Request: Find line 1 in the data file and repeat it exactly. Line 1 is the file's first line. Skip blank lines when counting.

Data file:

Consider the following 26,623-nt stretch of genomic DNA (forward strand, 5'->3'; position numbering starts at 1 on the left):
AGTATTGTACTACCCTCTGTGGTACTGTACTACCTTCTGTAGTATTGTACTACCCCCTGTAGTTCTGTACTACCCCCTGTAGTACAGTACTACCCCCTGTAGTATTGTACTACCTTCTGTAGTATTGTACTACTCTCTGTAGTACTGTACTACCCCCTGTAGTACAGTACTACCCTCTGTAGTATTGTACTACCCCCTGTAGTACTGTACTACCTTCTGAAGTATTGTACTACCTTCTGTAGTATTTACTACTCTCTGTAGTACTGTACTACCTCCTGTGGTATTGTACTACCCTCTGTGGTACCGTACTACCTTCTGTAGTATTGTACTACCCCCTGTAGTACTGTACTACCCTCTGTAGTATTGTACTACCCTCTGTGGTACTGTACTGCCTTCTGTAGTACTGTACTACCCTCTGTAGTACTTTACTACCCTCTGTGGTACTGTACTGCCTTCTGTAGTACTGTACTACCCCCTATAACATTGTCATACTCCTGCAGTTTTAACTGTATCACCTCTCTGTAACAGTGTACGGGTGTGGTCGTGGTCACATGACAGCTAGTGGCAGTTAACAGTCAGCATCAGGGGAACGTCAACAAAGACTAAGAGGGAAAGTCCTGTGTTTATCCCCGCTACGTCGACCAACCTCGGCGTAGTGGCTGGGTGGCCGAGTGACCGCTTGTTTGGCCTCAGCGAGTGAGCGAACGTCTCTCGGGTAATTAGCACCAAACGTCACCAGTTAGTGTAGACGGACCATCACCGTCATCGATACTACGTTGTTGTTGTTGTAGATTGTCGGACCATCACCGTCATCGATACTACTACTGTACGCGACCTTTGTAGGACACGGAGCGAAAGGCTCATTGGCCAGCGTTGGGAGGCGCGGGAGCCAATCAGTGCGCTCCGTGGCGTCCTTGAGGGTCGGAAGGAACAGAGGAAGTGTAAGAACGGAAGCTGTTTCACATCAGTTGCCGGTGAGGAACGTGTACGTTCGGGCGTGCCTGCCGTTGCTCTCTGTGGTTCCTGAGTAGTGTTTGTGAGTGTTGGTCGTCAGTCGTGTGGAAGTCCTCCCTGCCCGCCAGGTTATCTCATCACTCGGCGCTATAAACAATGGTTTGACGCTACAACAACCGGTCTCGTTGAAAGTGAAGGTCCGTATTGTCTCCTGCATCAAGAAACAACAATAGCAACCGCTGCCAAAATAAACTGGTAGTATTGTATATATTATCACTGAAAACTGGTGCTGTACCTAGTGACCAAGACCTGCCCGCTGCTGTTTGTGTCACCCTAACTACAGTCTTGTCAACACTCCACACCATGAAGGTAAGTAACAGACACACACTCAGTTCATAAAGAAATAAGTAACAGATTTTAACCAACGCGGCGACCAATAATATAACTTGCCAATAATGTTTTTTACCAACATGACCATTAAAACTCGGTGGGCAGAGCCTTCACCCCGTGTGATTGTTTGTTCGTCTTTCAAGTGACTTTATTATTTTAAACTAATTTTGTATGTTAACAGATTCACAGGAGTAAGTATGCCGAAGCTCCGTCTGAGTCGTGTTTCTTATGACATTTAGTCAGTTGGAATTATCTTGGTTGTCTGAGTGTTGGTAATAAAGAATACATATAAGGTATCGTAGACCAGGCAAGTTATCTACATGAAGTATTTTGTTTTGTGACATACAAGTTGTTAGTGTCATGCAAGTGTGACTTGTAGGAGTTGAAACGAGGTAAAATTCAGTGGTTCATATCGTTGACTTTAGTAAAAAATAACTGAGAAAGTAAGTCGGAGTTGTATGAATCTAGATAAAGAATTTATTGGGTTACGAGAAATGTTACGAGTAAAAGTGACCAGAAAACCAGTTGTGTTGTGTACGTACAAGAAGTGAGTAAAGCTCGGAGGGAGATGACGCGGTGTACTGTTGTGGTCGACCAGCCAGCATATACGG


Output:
Consider the following 26,623-nt stretch of genomic DNA (forward strand, 5'->3'; position numbering starts at 1 on the left):